Just be aware that this is an opinion from someone heavily biased against containers. You should play with both of them and decide for yourself.

                  1. 3

                    This comment is a very good description of why I’ve never tried Docker (and – full disclosure – use Nix for things like this).

                    But what I’m really asking – although I didn’t make this explicit – is a comparison of the ergonomics. The original post shows the shell.nix file that does this (although as I point out in another comment, there’s a shell one-liner that gets you the same thing). Is there an equivalent Dockerfile?

                    I was surprised to see Docker brought up at all because my (uninformed) assumption is that making a Docker image would be prohibitively slow or difficult for a one-off like this. I assumed it would be clunky to start a VM just to run a single script with a couple dependencies. But the fact that that was offered as an alternative to nix-shell makes me think that I’m wrong, and that Docker might be appropriate for more ad-hoc things than I expected, which makes me curious what that looks like. It points out a gap in my understanding that I’d like to fill… with as little exertion of effort as possible. :)

                    1. 4

                      But the fact that that was offered as an alternative to nix-shell makes me think that I’m wrong, and that Docker might be appropriate for more ad-hoc things than I expected, which makes me curious what that looks like. It points out a gap in my understanding that I’d like to fill… with as little exertion of effort as possible. :)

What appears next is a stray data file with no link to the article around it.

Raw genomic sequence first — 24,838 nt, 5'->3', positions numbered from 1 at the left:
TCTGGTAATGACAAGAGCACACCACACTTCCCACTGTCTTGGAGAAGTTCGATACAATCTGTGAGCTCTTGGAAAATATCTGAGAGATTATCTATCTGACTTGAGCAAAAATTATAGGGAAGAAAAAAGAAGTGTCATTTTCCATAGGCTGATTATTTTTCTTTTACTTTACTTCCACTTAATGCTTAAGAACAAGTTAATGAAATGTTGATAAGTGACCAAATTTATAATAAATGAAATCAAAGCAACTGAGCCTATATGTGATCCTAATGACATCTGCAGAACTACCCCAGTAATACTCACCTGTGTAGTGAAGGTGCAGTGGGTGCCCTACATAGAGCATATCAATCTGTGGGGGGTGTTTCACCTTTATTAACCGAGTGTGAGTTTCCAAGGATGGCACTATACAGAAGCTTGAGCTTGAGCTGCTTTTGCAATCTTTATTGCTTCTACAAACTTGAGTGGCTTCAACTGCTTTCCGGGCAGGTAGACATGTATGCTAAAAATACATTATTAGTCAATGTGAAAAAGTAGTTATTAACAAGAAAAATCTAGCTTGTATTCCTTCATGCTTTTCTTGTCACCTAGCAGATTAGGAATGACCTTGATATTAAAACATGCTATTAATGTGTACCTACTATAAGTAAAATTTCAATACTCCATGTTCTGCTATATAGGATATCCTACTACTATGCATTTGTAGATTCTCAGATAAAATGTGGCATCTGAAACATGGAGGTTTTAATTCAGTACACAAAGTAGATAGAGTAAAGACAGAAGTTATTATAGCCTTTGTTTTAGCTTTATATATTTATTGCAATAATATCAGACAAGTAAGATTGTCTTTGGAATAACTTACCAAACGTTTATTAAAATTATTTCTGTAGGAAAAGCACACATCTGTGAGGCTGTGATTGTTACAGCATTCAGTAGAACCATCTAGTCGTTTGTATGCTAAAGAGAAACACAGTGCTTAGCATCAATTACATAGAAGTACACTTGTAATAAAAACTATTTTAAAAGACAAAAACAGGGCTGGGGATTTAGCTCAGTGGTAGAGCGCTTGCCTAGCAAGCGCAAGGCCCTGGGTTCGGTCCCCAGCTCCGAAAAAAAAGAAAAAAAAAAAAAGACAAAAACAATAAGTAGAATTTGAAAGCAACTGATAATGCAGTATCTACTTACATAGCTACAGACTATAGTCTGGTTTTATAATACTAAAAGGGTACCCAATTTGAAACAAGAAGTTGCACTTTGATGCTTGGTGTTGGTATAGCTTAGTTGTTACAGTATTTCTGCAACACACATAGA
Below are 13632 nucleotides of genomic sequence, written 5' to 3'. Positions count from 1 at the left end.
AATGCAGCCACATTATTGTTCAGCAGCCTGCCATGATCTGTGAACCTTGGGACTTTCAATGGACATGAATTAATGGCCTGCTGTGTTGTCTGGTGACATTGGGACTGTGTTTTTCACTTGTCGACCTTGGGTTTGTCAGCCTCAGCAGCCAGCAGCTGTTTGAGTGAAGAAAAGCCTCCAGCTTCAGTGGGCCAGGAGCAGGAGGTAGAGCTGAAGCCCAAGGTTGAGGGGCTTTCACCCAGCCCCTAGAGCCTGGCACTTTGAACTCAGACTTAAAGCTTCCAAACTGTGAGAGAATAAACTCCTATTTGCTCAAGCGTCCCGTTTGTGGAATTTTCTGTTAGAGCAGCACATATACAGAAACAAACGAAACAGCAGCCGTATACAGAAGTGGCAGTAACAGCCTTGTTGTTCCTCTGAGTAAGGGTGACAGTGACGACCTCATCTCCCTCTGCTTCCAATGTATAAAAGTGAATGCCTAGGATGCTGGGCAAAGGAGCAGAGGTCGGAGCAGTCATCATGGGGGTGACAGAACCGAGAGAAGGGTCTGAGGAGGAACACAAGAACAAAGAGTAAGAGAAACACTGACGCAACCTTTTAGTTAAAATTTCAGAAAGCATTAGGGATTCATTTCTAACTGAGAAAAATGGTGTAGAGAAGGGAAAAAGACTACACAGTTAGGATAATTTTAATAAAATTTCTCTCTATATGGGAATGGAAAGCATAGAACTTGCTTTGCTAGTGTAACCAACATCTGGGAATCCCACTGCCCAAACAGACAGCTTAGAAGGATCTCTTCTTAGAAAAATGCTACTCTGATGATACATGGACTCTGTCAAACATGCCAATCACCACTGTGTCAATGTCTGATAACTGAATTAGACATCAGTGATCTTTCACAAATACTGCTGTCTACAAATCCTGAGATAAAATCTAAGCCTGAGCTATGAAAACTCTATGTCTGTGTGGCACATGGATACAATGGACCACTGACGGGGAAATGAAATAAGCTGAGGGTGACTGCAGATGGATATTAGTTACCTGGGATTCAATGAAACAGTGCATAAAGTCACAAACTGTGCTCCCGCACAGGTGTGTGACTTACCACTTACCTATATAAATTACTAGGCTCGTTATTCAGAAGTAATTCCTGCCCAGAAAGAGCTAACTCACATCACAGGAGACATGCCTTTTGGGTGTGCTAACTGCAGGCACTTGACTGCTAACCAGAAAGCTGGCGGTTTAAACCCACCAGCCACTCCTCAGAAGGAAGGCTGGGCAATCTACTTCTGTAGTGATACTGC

I think containers is a perfectly capable solution to this. The closest thing you can use would probably be toolbox.


                      It would allow you to even provide a standardized environment which would be decoupled from the deployment itself (if that makes sense). It also mount $HOME as well.

                      1. 3

                        I use Nix, but also have experience with Toolbox.

                        I would recommend most people to use Toolbox over nix-shell. With toolbox you can create one-off containers in literally seconds (it’s two commands). After entering the container you can just dnf install whatever you need. Your home directory gets mounted, so you do not have to juggle with volumes, etc. If you need to create the same environment more often, you can create a Dockerfile and build your toolbox containers with podman. The upstream containers that Fedora provides are also just built using Dockerfiles.